October Journal, Day 2: The Value of Keepin’ On

Despite the nightly news reports and the aggravating drone of the interminable presidential election campaign, there is much about our world to make us smile, to bring us joy, to cause us to sing. I mentioned some of those things in yesterday’s post. Still, so that you day-2won’t think an alien from another planet has invaded my body and replaced my natural cantankerousness with some kind of foreign optimism, I do need to acknowledge that, although the big picture looks hopeful, the little picture, for any of us, can sometimes be frustrating and discouraging. In my own case, I sense that frustration most keenly on Sundays, and, well, it’s Sunday.

It is partly a characteristic of my advancing maturity (another way of saying I’m getting old) and partly a consequence of my circumstances that few things stir my affections or get my emotional engine revving as they used to do. I remember when I was in my twenties and thirties, looking ahead with such enthusiastic anticipation of the future that I sometimes had to pause and let it all sink in lest I be overwhelmed by expectancy. No more.

The future I so eagerly anticipated is here, and it is not at all what I expected. Perhaps that is true for everybody, at least to a degree. Then again, I talk to people a good deal older than I am who say they are happier and more fulfilled than at any other time of their life. Based on my own experience as a newly minted senior citizen, I can sometimes barely contain the cynical side of my nature that wants to respond, “Oh, I’m sorry to hear that. You must have lived an unusually drab life.”

In many ways, my life is on autopilot right now. My circumstances are so far beyond my sphere of control that effort expended in the futile attempt to bring about substantive change has proven both disheartening and emotionally exhausting.

The options, as I see them, are two. I can retreat from reality, try to isolate myself from further pain, and waste away inside a cocoon of depression and self-pity. Or I can shift into keeping-on-1autopilot, essentially living life by going through the motions, allowing the internal values and verities that have become ingrained in me over six decades of living and learning to emerge naturally, in response to the stimuli of my circumstances. I have cast my lot with option two.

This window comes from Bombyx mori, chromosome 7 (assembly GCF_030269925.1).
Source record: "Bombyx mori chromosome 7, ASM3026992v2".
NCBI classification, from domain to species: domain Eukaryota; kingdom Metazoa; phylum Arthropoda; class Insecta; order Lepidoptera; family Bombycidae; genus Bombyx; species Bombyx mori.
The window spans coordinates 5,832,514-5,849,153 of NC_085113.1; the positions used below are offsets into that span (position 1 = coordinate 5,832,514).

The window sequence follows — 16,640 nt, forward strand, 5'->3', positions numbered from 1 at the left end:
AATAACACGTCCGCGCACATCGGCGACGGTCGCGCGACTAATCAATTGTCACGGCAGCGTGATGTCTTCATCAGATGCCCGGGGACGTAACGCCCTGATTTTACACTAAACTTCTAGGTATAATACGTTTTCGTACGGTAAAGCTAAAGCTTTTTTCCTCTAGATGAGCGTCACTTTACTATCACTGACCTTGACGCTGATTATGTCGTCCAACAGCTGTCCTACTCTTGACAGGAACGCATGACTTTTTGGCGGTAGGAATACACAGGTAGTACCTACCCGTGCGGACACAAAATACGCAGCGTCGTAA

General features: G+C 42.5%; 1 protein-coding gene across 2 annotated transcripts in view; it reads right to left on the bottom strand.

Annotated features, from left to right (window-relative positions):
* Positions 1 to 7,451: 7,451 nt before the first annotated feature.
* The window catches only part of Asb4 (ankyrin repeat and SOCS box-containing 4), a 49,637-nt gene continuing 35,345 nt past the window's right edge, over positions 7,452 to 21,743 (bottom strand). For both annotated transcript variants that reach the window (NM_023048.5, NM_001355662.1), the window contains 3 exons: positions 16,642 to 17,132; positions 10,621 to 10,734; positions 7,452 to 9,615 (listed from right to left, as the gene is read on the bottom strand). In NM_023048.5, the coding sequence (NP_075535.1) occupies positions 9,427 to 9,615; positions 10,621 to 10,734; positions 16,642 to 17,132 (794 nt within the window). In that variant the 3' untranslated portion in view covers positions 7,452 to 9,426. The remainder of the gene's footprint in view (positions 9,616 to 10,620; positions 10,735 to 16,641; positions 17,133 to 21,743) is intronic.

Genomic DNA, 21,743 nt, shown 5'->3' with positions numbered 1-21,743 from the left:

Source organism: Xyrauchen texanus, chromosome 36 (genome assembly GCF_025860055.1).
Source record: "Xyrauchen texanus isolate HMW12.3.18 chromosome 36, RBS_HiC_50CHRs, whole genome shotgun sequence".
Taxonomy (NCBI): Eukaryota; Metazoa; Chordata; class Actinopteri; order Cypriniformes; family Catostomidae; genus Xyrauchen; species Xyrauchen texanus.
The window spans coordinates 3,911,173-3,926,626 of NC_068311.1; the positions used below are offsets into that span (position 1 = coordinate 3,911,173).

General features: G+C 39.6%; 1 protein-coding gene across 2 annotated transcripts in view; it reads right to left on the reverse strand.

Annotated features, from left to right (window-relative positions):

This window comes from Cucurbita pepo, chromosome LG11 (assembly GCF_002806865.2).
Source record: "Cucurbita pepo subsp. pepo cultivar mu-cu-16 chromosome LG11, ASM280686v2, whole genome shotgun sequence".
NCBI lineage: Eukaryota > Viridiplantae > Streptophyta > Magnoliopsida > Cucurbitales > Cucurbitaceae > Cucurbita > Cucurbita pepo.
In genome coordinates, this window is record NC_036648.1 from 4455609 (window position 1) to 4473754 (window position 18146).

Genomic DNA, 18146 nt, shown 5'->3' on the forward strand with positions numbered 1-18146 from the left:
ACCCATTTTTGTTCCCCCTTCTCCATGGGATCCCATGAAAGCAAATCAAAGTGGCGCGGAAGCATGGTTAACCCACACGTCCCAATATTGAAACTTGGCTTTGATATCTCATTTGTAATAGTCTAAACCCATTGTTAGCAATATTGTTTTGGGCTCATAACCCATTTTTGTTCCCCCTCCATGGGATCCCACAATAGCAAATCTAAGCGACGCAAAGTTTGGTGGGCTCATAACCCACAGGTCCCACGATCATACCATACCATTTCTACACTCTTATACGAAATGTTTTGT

Yet I know that most of those my age and older who speak of themselves as happy and fulfilled are altogether serious and honest. And since some of them have come through circumstances at least as bleak as mine, their current demeanor does give me a tiny glimmer of hope. Maybe things can be better. Maybe, with enough patience and perseverance, I can push through this rough patch, as endless as it seems, and experience something like the sense of fulfillment and hopefulness I once enjoyed.

I cannot do that, of course, if I give up completely. And so I operate on autopilot, mainly going through the motions, until things change. The last time I came to this impasse, just over three years ago, I decided to write a book. It took about a year of hard work to complete the book I called The Long Road from Highland Springs. I published it myself in late 2014, and it sold 3a few copies. Reviews were universally positive, but I never got the hang of marketing, so it never really gained any commercial traction.

Before I started the actual writing, I read a lot by and about famous writers. I was particularly interested in their work patterns and the counsel they offered to aspiring writers in that regard. Without exception, great writers write (or wrote) something every day. Whether they feel like writing or not, they write. It may not be profound, but often it is the essential element that saves them from packing it in altogether.

I’m an aspiring writer, and I have taken their counsel to heart. I write every day. Much of it will never be read by anybody but me, butkeeping-on-4 it helps me hone my craft, and at least some of it has proven helpful to others.

More than that, however, I believe the counsel is wise in its application to the rest of life as well. Keep at it, even if it seems to be just going through the motions. It is the only way to push through to a better day somewhere ahead. At least that is what works for me these days. And I think I do feel a little better.

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